Monday, 9 May 2016

Copperbelt To Have First Ever Livestock Laboratory

By Paul Shalala in Luanshya
Cattle grazing in the Copperbelt town of Chililabombwe

Construction of the K4.5 million veterinary laboratory at Baluba in Luanshya have advanced.

Marks Industries Limited is constructing the two story building which will be helpful in fighting animal diseases on the Copperbelt.

It is a project which is part of the diversification process from mining to other industries on the Copperbelt.

For decades, Copperbelt province has relied on mining but slowly, agriculture is becoming the second industry in the area.

The construction of this multi-million state of the art veterinary laboratory will also be the first of its kind in the province.

For an area, with an extractive history of minerals, agriculture and animal husbandry seems to be taking root.

This laboratory in Baluba is expected to help authorities in combating animal diseases.

The structure is expected to have latest equipment using hitech gadgets to fight diseases which have ravaged the country.

The technology in this laboratory will be one of the best in the country.

So far, the ground floor is almost complete and works on the first floor are expected to start next week.

"We have done a lot of work and we are on course. Next week we will be pouring concrete on the second floor,” said Marks Industries Project Manager Brown Banda.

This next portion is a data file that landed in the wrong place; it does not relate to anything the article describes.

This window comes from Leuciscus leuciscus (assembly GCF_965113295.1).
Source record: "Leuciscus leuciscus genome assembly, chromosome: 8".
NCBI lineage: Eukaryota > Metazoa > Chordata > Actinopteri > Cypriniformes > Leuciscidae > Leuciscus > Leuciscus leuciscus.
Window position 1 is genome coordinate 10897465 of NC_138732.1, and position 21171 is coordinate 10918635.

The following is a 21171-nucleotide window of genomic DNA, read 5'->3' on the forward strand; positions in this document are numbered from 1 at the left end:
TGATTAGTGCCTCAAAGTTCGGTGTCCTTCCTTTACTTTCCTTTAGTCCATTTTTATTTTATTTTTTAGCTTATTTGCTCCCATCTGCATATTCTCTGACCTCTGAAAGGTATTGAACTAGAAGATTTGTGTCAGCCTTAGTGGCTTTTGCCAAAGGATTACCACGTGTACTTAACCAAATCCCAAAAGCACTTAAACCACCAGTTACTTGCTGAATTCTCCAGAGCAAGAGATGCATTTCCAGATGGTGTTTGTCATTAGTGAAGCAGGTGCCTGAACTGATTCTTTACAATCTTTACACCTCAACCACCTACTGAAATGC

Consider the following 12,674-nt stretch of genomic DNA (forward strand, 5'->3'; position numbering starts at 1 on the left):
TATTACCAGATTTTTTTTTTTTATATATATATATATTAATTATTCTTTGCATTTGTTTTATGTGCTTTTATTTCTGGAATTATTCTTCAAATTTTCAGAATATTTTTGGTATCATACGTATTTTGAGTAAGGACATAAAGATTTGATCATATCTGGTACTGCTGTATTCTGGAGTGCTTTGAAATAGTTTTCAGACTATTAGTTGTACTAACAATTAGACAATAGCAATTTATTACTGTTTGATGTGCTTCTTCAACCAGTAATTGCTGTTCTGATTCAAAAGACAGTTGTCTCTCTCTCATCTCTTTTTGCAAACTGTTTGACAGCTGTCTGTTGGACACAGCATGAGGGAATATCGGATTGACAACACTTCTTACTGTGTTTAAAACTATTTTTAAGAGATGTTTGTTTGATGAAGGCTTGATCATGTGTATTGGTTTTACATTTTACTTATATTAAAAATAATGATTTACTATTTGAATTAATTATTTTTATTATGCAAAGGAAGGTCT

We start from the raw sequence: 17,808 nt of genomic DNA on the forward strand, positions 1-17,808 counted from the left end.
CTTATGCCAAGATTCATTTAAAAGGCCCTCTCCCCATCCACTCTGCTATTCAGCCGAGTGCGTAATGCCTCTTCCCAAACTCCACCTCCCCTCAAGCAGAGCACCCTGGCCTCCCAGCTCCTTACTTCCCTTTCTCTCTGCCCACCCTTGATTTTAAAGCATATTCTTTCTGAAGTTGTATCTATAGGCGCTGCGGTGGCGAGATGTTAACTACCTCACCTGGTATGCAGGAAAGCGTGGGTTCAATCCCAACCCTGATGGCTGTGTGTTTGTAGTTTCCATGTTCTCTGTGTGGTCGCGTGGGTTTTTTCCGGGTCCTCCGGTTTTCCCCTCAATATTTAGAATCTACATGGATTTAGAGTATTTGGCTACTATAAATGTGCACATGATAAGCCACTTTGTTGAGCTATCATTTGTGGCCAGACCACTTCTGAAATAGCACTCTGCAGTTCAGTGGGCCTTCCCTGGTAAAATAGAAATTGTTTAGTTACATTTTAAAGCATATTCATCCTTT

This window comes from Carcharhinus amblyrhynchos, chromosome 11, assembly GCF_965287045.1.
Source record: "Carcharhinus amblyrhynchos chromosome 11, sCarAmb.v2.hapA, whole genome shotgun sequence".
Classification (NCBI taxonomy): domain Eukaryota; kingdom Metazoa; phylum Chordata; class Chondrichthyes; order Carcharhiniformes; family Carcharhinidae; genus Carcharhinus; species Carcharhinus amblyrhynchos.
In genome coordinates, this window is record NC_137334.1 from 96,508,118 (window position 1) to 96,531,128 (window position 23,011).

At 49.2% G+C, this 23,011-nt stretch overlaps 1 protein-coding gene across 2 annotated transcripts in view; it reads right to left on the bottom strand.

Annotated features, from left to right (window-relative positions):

However, those in authority have their worries.

“This project has taken too long. Let me use this opportunity to ask the contractor to expedite the works. We want the laboratory to start working as soon as possible,” said Copperbelt Province Permanent Secretary Reverend Howard Sikwela.

But the contractor is optimistic that works are on course.

“We are hopeful that by October this year, we can finish all the works and hand over this laboratory to government,” said Marks Industries Public Relations Officer Fabian Mutale.

Currently, livestock farmers on the Copperbelt send samples of their animals to Lusaka for tests.

This is because the technology used to detect diseases and treat animals is not yet in the province.

But all that will be in the past, with the completion of this laboratory.

"Am happy with this project and i hope it can finish soon so that we can protect our animals from diseases," said John Tonga, a farmer in Mufulira who has been keeping livestock for over six years.

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